Nearly 200,000 women will be diagnosed with breast cancer this year in the United States. This diagnosis evokes fears and anxieties, but it also presents women with a choice between two options: breast-conservation treatment and mastectomy. For women who choose the latter, breast reconstruction may be necessary to restore the breast mound and maintain quality of life after the end of oncological treatments. According to the New England Journal of Medicine, the most important consequence following a mastectomy is the psychological impact of the altered physical condition. This impact can include anxiety, depression, and negative concepts of body image and sexual virility. Recent studies have shown that breast reconstruction following a mastectomy can be highly successful in improving the quality of life for patients. However, women have two primary choices if they choose to go this path: utilizing an artificial implant (known as implant reconstruction), or using tissue from another part of the body (referred to as autologous reconstruction). Implant vs. Autologous   It’s ultimately a matter of preference for the patient, however, there are important differences to consider. It was assumed that implant and autologous breast reconstruction were the opposite of one another. Implants were easier to deal with in the beginning but required more medical intervention over time. Autologous reconstruction was more difficult in the beginning but required less medical intervention as the patient aged. Recently, researchers compared the safety of the two methods, and their conclusions were significant. According to their findings, implant reconstruction carries a higher risk of reconstructive failure and surgical-site infection than autologous reconstruction. While skin or flap necrosis was more common...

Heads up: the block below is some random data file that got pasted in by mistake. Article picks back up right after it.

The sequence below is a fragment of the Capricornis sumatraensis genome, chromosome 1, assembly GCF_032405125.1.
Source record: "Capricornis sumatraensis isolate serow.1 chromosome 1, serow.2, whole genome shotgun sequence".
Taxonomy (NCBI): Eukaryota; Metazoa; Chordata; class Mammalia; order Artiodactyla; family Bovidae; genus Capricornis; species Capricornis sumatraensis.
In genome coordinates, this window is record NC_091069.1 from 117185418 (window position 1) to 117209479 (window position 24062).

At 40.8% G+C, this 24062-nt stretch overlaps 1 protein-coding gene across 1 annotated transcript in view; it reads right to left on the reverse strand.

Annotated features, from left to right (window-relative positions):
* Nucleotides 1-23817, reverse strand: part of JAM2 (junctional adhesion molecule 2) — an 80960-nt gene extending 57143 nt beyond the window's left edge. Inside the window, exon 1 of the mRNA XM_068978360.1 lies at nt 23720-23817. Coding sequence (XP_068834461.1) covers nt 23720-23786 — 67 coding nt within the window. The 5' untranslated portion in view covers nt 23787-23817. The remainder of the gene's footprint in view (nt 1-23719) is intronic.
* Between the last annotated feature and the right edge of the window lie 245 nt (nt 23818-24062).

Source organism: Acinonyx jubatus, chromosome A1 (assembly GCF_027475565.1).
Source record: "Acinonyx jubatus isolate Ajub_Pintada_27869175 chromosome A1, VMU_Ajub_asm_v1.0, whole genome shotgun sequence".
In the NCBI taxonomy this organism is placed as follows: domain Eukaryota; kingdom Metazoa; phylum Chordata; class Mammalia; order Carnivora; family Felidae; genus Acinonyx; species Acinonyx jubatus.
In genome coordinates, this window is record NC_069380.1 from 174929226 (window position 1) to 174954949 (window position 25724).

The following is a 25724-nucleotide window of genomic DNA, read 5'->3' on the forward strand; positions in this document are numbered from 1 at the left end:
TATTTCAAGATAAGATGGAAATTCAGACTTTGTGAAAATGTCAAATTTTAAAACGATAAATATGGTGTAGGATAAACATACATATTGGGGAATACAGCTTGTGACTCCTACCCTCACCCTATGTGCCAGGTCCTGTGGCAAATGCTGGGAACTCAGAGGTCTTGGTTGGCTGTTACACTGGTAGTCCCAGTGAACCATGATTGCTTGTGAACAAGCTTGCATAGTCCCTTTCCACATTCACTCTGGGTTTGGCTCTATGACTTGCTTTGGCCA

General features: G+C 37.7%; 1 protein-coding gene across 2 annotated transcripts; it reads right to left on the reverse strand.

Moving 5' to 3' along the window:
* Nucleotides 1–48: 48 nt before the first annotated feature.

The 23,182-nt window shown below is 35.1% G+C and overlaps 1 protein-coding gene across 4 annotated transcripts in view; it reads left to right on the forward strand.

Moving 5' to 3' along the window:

STUDY: Over 50% of Breast Cancer Survivors Aren’t Well-Informed Going Into Reconstruction Surgery

STUDY: Over 50% of Breast Cancer Survivors Aren’t Well-Informed Going Into Reconstruction Surgery

http://txdiepflap.com/wp-content/uploads/2017/06/BURN-PKG-Breast-Cancer-Risks-CC.mp4   AUSTIN, Texas — Going through reconstruction surgery after a mastectomy is a big decision. According to a recent study, most breast cancer patients don’t know enough about which procedure is right for them. When going to consultations, remember the following: Bring someone with you Request esources on paper Don’t over-WebMD it, but the internet can be a resource “When you’re told that you have breast cancer. You don’t hear anything but cancer.” Once Keara Madani had the shock of her life, she had a mastectomy. Then, she explored reconstruction surgery. “It’s scary and it’s a big decision,” Madani said. There are several types of reconstruction and the choices can be overwhelming. The Journal of the American Medical Association study found most patients and doctors don’t talk enough. The study found that 43 percent of patients had a good understanding of the procedure, but only 14 percent knew of the risks. “It’s not surprising, we get a lot of patients who’ve had reconstructions who say, ‘I didn’t even know about this other thing that I could’ve done,'” said St. David’s Surgical Hospital’s Dr. John Eggleston. Aside from doctors providing honest medical advice, he said patients are their own best advocates — especially when it comes to research, second opinions and finding a support network. “If inappropriate selections are made then there are, maybe, certain risks to which a patient is exposed to, which they never needed to be exposed.” Madani talked to her surgeon about her options and brought a friend to that discussion. “Resources on paper is probably the best way because you can go back and...